Re: feedback requested on WAI CG Consensus Resolutions on Text alternatives in HTML 5 document

On 17/08/2009 16:39, Steven Faulkner wrote:
> the AT could just as well support a mode where all images are
> available including those with role="presentation"

It certainly could support a mode that even exposed images with 

It doesn't follow that would be "just as well" (e.g. for meeting Joe's 
use case) as a mode that excluded those images.

I'm hoping "role='presentation'" will be used more specifically than how 
alt="" has been used in practice, such that UAs could distinguish between:

    * images with non-empty text alternatives (e.g. "alt='Sales chart'")
    * images with empty text alternatives (which can mean a variety of 
things in the web corpus even if it has only one conforming use in HTML5)
    * images entirely missing text alternatives
    * images that are definitely decorative (e.g. "role='presentation'" 
or, preferably, "presentational")

Exactly what combination of images a UA chooses to expose in any given 
mode is very much up to the UA.

Currently, the nightly build of Firefox pushes

   <img alt="" src="sales.png">

into MSAA with role equals graphic and name equals null.

Requiring UAs not to push such images into MSAA seems like a significant 
change, so it's worth making sure it /definitely/ helps AT rather than 
hinders them.

You'd also need to make sure that images like:

   <img alt="" title="Sales" src="sales.png">

(or similar sources of text alternatives) were still pushed into MSAA.

 > this could be achieved by accessing the HTML DOM rather than the 
accessibility API's

When access to the raw DOM is provided to AT (which is not required for 
conformance with WAI-ARIA as far as I can tell - perhaps it should be!),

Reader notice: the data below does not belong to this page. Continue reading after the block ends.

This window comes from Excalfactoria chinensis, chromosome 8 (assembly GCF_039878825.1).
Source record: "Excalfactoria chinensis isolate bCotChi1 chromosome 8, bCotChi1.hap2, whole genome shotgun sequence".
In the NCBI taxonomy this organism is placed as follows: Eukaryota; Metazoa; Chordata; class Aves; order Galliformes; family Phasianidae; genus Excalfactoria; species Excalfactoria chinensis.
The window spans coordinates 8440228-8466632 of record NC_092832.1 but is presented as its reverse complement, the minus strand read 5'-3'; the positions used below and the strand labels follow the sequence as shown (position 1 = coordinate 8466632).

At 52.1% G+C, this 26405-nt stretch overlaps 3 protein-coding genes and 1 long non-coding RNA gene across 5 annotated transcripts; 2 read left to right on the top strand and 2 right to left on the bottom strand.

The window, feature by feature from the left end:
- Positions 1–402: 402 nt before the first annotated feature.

it certainly could be achieved that way.

But when deciding whether to instruct UAs to treat "<img alt='' ...>" 
the same as "<img alt='' role='presentation'>", the question is does it 
help or hinder AT developers to exclude "<img alt='' ...>" from exposure 
in the accessibility tree?

I've not done any serious AT programming myself, but I had a discussion 
with a commercial screenreader developer a couple years ago and they 
said that extracting information from the IE's DOM API was less 
efficient than extracting information from IE's MSAA API.

Based on that, I think whether these "img" elements should be in the 
tree or out of it depends on how often AT wants to expose their presence 
to end users, compared to other "img" elements with and without 
"role='presentation'". The best way to answer that question may be to 
ask AT developers which subset of images they would prefer included in 
the accessibility tree. Has anyone already performed and (ideally) 
documented that research to a level of detail where it could answer the 
question for my example markup?

Regardless of the answer to that question, I think it would be actively 
harmful for HTML5 checkers to suggest replacing "alt=''" with 
"role='presentation'", even for images that are not a source of repair 
text for controls, since:

1. Only the former works with legacy UAs.
2. Only the former would be usable by current and future UAs (text 
browsers, GUI browsers with images disabled, GUI browsers applying user 
styles, any browser when the image download fails, etc.).

I think HTML5 checkers should only give advice about when to add 
"role='presentation'" to "alt=''" if that can cause the image to be 
treated differently by ATs, since:

1. I don't think teaching authors about language features is a good 
reason to hassle them to add them redundantly.
2. Otherwise, I'm unaware of another use case for "role='presentation'" 
in conforming HTML5. Is there one? If there is a use case elsewhere, 
then that's where the advice should be triggered, not on "img".

Likewise, if HTML5 were to add a "presentational" attribute, I don't 
think authors should be advised to replace "alt" with it, and I don't 
think it should be included at all unless it can cause the image to be 
treated differently by UAs.

Benjamin Hawkes-Lewis

Received on Monday, 17 August 2009 18:58:37 UTC